Theater review by Raven Snook. Public Theater (see Off Broadway). By Dominique Morisseau. Dir. Kwame Kwei-Armah. With ensemble cast. 2hrs 15mins. One intermission.
Detroit’s tragic 1967 riots scarred the city and the nation, and have been namechecked in many a song, movie and book. Now playwright Dominique Morisseau uses the five days of turmoil—which resulted in millions of dollars in damage, thousands of arrests and 43 deaths—as the backdrop for her period domestic drama about race and life aspirations.
African-American siblings Chelle (Michelle Wilson) and Lank (Francois Battiste) run an illegal after-hours club in their home. When they inherit money from their deceased parents, they have different ideas about how to spend it. Chelle wants to help her son finish up at Tuskegee University, while Lank wants to open a legit neighborhood bar with his pal Sly (Brandon J. Dirden). But Lank’s chance meeting with an abused white woman named Caroline (Samantha Soule) sparks bitter battles between brother and sister, blacks and whites, and cops and civilians.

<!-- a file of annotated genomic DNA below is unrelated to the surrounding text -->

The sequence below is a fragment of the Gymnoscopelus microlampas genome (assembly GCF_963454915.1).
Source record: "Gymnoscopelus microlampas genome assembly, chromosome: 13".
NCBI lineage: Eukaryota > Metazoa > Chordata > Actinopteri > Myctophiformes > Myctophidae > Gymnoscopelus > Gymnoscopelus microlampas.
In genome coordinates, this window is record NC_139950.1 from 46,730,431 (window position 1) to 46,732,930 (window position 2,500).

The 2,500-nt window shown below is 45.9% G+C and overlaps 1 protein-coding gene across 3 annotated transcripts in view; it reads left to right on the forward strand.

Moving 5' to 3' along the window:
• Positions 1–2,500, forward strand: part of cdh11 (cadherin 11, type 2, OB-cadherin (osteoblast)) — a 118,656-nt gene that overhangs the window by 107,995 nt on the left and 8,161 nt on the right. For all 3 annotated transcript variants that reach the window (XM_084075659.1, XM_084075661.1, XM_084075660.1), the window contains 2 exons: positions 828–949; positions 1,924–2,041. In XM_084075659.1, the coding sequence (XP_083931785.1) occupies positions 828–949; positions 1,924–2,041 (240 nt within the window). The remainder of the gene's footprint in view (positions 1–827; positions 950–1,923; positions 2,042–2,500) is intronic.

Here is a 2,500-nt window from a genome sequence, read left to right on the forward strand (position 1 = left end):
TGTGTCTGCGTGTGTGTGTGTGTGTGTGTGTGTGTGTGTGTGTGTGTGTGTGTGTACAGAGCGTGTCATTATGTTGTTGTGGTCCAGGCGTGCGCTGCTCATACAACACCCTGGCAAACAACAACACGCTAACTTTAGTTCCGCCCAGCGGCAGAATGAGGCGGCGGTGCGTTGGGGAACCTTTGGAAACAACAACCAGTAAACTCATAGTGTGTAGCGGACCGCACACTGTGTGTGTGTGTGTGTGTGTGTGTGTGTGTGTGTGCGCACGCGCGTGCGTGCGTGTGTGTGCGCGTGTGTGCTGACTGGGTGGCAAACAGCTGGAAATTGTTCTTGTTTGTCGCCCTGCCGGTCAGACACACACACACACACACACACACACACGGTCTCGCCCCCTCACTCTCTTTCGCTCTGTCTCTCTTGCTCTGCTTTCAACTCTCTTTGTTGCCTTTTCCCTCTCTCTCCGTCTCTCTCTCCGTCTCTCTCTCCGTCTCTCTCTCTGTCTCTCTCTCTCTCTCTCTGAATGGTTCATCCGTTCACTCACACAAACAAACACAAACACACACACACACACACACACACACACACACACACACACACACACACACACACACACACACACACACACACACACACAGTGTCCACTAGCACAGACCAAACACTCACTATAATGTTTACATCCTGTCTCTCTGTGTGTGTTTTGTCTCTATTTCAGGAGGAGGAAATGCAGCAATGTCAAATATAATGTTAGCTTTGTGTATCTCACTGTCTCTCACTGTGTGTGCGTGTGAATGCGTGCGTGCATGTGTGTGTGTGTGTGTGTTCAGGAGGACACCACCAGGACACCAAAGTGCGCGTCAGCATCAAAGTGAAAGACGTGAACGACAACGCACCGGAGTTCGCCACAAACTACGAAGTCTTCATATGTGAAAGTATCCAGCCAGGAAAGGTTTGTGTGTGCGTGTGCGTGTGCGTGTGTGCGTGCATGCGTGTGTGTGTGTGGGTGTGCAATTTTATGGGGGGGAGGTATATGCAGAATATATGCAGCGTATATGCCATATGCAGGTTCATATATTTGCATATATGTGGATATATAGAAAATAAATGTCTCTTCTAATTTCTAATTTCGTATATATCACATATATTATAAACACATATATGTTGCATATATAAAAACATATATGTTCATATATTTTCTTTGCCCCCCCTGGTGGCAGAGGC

While the goings-on inside the claustrophobic basement are meant to mirror the tumult in the streets, instead of action, the audience gets anthropological debates. And while they’re impassioned (and, whenever De’Adre Aziza is onstage, hilarious), they don’t stir the soul. A big part of the problem is Kwame Kwei-Armah’s direction: Scenes often end abruptly, and the acting styles are all over the place. Detroit ’67 is part of an intriguing new partnership between the Public, Classical Theatre of Harlem and the National Black Theatre. Here’s hoping future productions show more punch than promise.—Raven Snook